LEXINGTON, Ky. (June 7, 2022) — A proposed $5.6 billion budget for the University of Kentucky for 2022-2023 continues a five-year trend of holding down costs for students, while significantly increasing investments in financial aid and initiatives that will advance the state.
In fact, if approved, proposed increases in tuition and mandatory fees of 2% will mean that the average increase in those numbers over the last four years will be 1.6% – far below inflation and several percentage points below average annual increases a decade ago.
“The numbers underscore the fact that we are a growing enterprise, in scope and scale, depth and breadth,” said UK President Eli Capilouto. “But I believe they also signify something else – a palpable and real sense of momentum we have in meeting our mission to advance the Commonwealth.”
The UK Board of Trustees will vote on the proposed budget at its June 17 meeting. Board members this week are reviewing details of the budget. At $5.6 billion, the UK budget has more than doubled in the last decade and is some $500 million more than it was last year.
That trajectory of growth, Capilouto said, reflects three primary factors:
- Continued growth in the UK HealthCare enterprise where hospital revenues have grown by 200 percent in the last decade.
- Significant enrollment growth in the coming year. Capilouto said UK is expected to welcome the largest first-year class in history in August, approximately 6,000 students.
- A historic state budget in which policymakers have made the largest ever commitment to UK with investments of more than $483 million in operating dollars and capital and trust funds for infrastructure over the next two years. The state is putting forward $80 million more for performance funding over the next two years, allocated through 11 performance metrics around goals such as growth in enrollment and graduates as well as students in fields such as engineering and health. Because UK is the only institution in the state to exceed the average growth rate in all 11 metrics, the university will receive an additional $24.8 million in performance funding this year.
Capilouto said the proposed budget advances Kentucky in three primary ways: investments in students, investments in people and continued investments where UK’s students and people live, learn and do their work.
Investing in Students
In terms of continued efforts to hold down costs, Kentucky undergraduate students would pay $6,429.50 in tuition and mandatory fees for the fall 2022 semester, up from $6,305 in fall 2021.
Those costs will be offset, in large measure, by a record $160 million in financial aid that doesn’t have to be repaid.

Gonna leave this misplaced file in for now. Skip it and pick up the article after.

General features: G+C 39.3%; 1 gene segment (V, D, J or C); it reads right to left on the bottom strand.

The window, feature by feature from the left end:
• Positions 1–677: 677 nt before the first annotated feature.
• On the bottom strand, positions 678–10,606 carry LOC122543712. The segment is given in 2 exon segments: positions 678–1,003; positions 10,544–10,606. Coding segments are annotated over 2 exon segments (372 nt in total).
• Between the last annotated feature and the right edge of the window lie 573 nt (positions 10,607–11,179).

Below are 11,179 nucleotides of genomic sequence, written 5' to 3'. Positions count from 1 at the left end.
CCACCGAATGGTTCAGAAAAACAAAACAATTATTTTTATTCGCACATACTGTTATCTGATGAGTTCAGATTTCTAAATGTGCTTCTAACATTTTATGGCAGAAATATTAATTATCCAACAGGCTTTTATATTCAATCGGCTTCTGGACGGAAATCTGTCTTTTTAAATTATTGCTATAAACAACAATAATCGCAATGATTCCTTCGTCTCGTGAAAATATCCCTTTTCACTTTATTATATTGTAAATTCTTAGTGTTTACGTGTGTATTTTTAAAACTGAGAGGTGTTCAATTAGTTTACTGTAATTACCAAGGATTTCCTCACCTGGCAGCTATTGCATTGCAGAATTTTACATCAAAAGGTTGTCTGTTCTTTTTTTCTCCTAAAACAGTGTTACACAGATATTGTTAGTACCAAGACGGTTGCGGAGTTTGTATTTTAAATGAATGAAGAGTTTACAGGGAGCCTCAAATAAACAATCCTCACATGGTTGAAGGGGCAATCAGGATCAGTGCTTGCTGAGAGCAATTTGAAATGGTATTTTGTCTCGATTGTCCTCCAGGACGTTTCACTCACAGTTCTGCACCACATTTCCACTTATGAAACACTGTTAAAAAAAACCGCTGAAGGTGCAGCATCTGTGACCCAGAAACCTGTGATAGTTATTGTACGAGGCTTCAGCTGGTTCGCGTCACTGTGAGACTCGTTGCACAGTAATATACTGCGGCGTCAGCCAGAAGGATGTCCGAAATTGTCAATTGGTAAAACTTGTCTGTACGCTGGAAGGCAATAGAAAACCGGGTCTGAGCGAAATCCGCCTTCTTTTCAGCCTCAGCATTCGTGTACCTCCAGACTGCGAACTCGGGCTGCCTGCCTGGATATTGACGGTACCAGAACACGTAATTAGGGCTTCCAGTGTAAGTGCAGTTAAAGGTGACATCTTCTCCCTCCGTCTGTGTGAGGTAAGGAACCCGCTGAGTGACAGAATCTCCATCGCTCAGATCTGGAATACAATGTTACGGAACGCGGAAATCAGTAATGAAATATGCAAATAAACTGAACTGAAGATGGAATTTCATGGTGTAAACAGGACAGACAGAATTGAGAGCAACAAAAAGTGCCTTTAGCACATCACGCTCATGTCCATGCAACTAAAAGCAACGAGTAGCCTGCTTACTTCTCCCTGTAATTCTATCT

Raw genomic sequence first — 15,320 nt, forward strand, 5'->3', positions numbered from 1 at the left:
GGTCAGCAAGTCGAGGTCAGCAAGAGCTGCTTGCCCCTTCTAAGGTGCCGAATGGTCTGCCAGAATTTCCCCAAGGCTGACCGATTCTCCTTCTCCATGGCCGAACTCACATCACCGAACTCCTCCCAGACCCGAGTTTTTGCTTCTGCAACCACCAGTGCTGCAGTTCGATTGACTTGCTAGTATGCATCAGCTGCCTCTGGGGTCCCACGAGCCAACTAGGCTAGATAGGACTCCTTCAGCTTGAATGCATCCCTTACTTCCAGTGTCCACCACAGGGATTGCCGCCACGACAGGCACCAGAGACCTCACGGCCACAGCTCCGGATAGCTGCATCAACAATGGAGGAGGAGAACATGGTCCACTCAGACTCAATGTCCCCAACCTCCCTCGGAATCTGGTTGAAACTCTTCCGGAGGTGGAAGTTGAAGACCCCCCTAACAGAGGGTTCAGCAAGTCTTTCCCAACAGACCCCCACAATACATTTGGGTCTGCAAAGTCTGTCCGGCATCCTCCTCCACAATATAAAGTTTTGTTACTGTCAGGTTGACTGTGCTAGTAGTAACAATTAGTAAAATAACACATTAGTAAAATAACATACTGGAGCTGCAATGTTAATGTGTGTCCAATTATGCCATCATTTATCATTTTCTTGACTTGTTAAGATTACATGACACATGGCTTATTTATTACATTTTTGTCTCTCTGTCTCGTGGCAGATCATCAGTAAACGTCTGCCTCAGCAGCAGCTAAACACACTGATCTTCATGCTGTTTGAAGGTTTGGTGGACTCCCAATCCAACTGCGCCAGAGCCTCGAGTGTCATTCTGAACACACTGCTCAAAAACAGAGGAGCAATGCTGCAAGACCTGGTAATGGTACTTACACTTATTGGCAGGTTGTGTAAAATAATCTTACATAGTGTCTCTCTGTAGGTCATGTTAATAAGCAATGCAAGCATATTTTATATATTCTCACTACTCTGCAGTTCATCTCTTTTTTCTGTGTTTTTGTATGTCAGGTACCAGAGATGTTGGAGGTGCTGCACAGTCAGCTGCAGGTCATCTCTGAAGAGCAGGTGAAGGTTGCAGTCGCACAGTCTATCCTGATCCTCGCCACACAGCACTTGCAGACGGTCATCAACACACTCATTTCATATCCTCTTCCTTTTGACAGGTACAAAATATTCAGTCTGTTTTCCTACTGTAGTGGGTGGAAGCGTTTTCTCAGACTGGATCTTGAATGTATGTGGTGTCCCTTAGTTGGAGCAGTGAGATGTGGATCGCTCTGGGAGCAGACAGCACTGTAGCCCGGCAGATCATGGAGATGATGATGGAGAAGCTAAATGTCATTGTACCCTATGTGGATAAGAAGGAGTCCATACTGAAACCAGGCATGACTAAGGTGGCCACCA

By way of context, in 2021, more than 90% of full-time, resident, undergraduate students received financial aid; 25% of full-time undergraduate students from the state came from families where the median family income was a little more than $24,000.
Those students received $4,326 in aid over and above tuition and mandatory fees. The boost in aid was fueled this past year by increased federal funding resulting from the Higher Education Emergency Relief Fund (HEERF).
Investing in People
If approved, the budget provides the ninth pay increase for UK employees in the last 10 years. At more than $17 million, UK is doubling the average of the last 10 years in investments in pay increases.
UK also is holding down health care costs and creating expanded benefits after consultation with staff leaders. The institution also is proposing additional increased stipends for graduate students that would be matched by colleges.
Investing in the places where learning and work happens
Over the last decade, UK has invested nearly $3 billion in infrastructure across the campus. Over the next three years alone, UK is likely to invest another $1 billion. During this period, the UK campus – from classrooms to research spaces, from health care facilities to athletics venues – has been transformed and more strategically positioned to expand its missions of education, research, service and care.
Yet, even with the dramatic expansion of investments, UK’s debt service will represent only 2% of the institution’s adjusted budget.
“We believe we are positioned, like never before, to do more for our state,” Capilouto said. “We have big goals and far-reaching aspirations for Kentucky – not only because it is what we want, but because it is what our state requires.
A budget is an expression of our deepest values. It reflects and details where we spend our time and how we invest those resources entrusted to us. And what we value is the people we are counting on to advance this state – to create a Kentucky tomorrow that is healthier, wealthier and wiser than it is today.”